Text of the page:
This unsupported opinion is just that, merely an opinion. Where is it documented with any evidence by any alleged “competent” scholars? Who decides which scholars are competent & which are not. Eonian qualifies the fire of Jude 7, but not brimstone since the word is absent from the verse. Also, BTW, brimstone can be found to this day in the region, so if it was “divine” it hasn’t returned to its owner in heaven. But the comment says it was also “physical”, so why should it return. No one denies the divine cause of the fire that destroyed the cities, whether directly from God or indirectly by means of nature (earthquakes, volcanic activity, etc). But that doesn’t make the word aionion mean a quality of divinity rather than its consistent Biblical usage & meaning of indefinitely lasting duration, often of a long period such as an epoch or age, especially in the NT. Hart may have been reading too much of Plato & injecting Platonic ideas of aionios into Scripture. There are historical reports of fire burning in the region centuries after it destroyed the cities there. Even if the fire lasted a short time, that is still within the range of meanings & usages of the word as simply a duration that lasts for an indefinite period of time.

As the following commentary says: “The fire has long ceased but its effects will remain and testify to God’s judgment until the close of this eon, after which Sodom shall return to her former estate (Ezek.16:53-56)…The cities, however, are lying before us as a specimen of God’s eonian justice. The effects of the fire endure for the eon.”: continued at Universalism and the Salvation of Satan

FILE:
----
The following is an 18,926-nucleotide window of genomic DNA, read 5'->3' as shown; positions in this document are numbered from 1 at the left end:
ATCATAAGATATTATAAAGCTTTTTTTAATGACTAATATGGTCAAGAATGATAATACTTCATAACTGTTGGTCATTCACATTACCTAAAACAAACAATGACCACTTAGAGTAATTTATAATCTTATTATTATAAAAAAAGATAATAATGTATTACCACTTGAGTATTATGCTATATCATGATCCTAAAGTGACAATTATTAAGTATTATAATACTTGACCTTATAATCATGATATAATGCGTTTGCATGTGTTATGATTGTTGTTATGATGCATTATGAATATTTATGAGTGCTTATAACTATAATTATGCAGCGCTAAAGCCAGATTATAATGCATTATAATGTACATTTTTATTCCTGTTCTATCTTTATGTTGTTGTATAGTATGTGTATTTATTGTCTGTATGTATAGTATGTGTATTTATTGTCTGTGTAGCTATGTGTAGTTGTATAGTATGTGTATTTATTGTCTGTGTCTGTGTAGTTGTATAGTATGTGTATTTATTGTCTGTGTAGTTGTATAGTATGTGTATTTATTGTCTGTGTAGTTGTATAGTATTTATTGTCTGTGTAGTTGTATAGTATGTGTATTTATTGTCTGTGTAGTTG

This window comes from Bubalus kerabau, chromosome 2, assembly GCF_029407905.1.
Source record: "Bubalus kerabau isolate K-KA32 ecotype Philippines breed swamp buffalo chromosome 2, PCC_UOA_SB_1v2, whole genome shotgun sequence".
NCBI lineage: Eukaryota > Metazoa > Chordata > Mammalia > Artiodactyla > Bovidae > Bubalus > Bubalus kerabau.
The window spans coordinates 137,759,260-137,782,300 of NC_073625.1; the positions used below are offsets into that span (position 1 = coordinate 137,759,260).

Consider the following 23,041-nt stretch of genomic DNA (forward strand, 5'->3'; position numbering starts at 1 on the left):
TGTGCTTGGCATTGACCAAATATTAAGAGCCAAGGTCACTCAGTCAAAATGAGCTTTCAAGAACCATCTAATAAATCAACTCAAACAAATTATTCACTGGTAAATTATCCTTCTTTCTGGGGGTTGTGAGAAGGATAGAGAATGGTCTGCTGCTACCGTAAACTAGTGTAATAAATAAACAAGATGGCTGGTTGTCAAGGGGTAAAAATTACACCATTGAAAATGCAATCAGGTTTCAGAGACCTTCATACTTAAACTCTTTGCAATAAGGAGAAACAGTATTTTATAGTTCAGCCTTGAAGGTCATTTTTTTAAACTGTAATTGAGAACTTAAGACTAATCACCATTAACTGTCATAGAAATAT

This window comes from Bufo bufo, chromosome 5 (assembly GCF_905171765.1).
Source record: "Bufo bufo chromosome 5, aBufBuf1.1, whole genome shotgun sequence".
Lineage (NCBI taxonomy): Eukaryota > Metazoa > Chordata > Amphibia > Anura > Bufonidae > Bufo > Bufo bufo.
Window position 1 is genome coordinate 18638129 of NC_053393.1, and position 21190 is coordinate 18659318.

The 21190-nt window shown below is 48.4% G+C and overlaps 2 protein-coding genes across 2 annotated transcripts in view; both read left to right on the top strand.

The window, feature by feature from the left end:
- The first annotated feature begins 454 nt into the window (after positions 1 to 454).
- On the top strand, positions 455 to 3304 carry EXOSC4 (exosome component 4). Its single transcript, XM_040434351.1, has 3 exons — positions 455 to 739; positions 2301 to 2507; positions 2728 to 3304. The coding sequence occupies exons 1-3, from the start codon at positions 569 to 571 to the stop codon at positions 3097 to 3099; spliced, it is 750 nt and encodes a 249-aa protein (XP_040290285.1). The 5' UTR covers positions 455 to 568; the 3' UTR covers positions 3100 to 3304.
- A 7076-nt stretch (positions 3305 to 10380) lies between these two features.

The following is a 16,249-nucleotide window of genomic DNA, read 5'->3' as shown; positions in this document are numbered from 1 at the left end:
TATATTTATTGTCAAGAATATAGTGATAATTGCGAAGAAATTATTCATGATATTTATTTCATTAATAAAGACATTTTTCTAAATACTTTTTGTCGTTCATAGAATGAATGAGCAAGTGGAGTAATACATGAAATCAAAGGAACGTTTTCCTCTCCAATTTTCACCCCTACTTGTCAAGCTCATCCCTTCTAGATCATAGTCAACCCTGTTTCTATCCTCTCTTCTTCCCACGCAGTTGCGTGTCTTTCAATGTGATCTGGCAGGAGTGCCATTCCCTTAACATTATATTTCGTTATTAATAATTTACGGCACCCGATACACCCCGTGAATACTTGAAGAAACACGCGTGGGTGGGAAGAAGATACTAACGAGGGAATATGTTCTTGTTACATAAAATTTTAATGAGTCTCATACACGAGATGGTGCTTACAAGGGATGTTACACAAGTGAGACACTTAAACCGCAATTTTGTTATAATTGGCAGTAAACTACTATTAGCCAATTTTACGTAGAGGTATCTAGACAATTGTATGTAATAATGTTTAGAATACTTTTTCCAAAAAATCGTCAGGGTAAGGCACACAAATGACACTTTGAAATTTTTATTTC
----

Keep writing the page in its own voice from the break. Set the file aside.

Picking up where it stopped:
Davo said:
While I broadly agree… it still doesn’t solve the inherent problem, i.e., logical consistency demands the repetitious <αἰώνιον> aiōnion “everlasting” operates identically for BOTH punishment AND life — and as such, from the pantelist perspective, speaks purely to this life as it then was — either in the comforting riches of Christ or the coming ruins of conflagration.

My reply:
Tom Talbott & others have demonstrated logically that the life & corrective discipline (or punishment, Mt.25:46) need not be of equal duration as you apparently “demand”: Matthew 25:46

Even if they were of equal duration, the contrast may be referring to destinies in the future coming age, e.g. the millenium.

After a believer’s mortal body dies, he has an eonian glory & body in the heavens:

2 Cor.4:17 For the momentary lightness of our affliction is producing for us a transcendently transcendent eonian burden of glory,
18 at our not noting what is being observed, but what is not being observed, for what is being observed is temporary, yet what is not being observed is eonian." 2 Cor.5:1 For we are aware that, if our terrestrial tabernacle house should be demolished, we have a building of God, a house not made by hands, eonian, in the heavens." 2 For in this also we are groaning, longing to be dressed in our habitation which is out of heaven

So eonian life isn’t limited to this mortal life only, but is also for those who have died “in Christ”, e.g. the martyrs Stephen & James in the book of Acts. Believers will obtain “life eonian” in the “coming eon”:

29 Now He said to them, "Verily, I am saying to you that there is no one who leaves house, or wife, or brothers, or parents, or children on account of the kingdom of God, 30 who may not by all means be getting back manyfold in this era, and in the coming eon, life eonian. (Lk.18:29-30)

29 Jesus averred to him, "Verily, I am saying to you that there is no one who leaves a house, or brothers, or sisters, or father, or mother, or wife, or children, or fields, on My account and on account of the evangel, 30 who should not be getting back a hundredfold now, in this era, houses and brothers and sisters and mother and father and children and fields, with persecutions, and in the coming eon, life eonian. (Mk.10:29-30)

Which eon occurs after Christ’s return when life eonian will be obtained: